Be aware, this will not mask pet odours or remove the odour from pet accidents. You’ll need to do thorough cleaning for that. But once you’ve cleaned, spritz the air to maintain the freshness.
Don’t like the smell of lavender e.o.? Other essential oils can be used in the place of lavender in this recipe, however, some of the effects will be different. Try Lemon essential oil, rose essential oil, sweet marjoram essential oil, or grapefruit essential oil.
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You mentioned “Other essential oils can be used in the place of lavender in this recipe, however, some of the effects will be different” Can you elaborate on how it would be different, other that the scent, of course? I have vanilla on hand. Thank you for your informative articles on vintage linens. Very helpful.
Joybilee Farm says
Lavender is used to repel moths and beetles that eat natural fabrics. It does this by confusing their pheromones. Vanilla wouldn’t have the same effect. Eucalyptus, peppermint, marjoram, cedarwood may have a similar effect to lavender. It might be dependent on the species of the moth or beetle you have where you live.
Tamereie Halliday says
What about using a citrus, lemon or tangerine, EO instead of the lavender?
I’m still confused. I am a camper and read that linen towels are lighter and more absorbent, and dry faster than cotton ones. I bought a very large linen skirt & tried it out. I’m not sure I’m experiencing that wonderfulness this other camper was professing. I don’t want to burn it to see if it’s true linen. What do you suggest. I am a brand new reader.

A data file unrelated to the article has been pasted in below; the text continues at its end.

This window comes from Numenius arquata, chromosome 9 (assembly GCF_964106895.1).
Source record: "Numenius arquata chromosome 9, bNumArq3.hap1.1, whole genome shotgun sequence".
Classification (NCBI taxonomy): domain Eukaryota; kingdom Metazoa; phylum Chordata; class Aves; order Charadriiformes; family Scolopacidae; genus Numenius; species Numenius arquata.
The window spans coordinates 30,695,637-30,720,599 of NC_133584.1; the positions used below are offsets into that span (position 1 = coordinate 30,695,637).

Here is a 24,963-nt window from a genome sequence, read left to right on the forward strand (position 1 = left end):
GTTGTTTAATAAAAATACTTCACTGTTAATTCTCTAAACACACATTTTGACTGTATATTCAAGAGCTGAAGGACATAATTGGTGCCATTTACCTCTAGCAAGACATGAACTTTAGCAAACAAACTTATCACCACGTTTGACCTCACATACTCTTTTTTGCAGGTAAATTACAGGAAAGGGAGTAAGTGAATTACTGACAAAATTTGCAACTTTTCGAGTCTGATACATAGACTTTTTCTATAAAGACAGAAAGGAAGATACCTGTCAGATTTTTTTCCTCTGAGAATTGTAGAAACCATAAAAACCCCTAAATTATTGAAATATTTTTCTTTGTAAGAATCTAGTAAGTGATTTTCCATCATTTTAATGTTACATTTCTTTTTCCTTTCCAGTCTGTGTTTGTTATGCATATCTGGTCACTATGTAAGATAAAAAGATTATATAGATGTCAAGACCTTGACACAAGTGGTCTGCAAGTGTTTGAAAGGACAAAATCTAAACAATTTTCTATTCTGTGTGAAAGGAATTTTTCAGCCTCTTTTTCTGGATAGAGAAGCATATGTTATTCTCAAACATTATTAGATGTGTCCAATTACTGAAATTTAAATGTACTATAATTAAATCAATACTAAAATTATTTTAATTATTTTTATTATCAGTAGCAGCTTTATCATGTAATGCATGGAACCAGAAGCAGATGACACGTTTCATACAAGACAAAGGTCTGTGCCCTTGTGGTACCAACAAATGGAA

Joybilee Farm says
Hi, Debra I think you’ll find linen clothing a different issue than towels. Linen clothing tends to be crisper and wrinkle prone. My experience is that it doesn’t soften in the same way as towels and tablecloths, probably because it isn’t washed as often. But the linen spray should work just as well with it.
Since the E.O. doesn’t dissolve in the water do you ever have problems with it making oil specs on the fabric even if well shaken?
Joybilee Farm says
I shake it very well. Since its an essential oil and not a carrier oil it evaporates into the air easily. I haven’t had any problems on fabric. But don’t substitute lavender infused oil for the essential oil in this recipe.